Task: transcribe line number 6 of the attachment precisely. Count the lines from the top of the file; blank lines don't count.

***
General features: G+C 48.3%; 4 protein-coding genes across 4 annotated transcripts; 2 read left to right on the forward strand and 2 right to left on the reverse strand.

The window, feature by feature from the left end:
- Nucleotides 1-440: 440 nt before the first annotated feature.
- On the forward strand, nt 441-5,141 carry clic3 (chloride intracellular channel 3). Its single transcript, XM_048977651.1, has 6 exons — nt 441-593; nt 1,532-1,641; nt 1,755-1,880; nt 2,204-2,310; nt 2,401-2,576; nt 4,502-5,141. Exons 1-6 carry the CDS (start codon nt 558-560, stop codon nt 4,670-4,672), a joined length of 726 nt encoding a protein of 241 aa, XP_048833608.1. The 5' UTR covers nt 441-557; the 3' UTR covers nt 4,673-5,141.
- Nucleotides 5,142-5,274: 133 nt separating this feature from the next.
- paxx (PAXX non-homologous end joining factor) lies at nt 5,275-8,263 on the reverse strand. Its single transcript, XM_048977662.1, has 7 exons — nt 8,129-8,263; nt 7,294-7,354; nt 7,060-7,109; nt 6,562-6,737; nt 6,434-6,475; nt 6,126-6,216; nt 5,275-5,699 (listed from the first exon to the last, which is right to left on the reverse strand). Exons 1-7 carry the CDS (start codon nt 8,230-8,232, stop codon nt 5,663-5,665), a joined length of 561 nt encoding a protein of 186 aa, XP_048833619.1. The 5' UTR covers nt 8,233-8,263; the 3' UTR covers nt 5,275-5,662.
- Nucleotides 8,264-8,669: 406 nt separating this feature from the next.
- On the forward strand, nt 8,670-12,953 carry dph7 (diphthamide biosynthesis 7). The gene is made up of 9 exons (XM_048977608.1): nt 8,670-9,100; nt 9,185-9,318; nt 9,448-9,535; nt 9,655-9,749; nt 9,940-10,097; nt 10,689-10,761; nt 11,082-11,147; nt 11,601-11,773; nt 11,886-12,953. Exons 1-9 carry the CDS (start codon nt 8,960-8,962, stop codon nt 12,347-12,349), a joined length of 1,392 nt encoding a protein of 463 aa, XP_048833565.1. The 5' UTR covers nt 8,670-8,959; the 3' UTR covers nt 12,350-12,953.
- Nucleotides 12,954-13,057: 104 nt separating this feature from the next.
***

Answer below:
- paxx (PAXX non-homologous end joining factor) lies at nt 5,275-8,263 on the reverse strand. Its single transcript, XM_048977662.1, has 7 exons — nt 8,129-8,263; nt 7,294-7,354; nt 7,060-7,109; nt 6,562-6,737; nt 6,434-6,475; nt 6,126-6,216; nt 5,275-5,699 (listed from the first exon to the last, which is right to left on the reverse strand). Exons 1-7 carry the CDS (start codon nt 8,230-8,232, stop codon nt 5,663-5,665), a joined length of 561 nt encoding a protein of 186 aa, XP_048833619.1. The 5' UTR covers nt 8,233-8,263; the 3' UTR covers nt 5,275-5,662.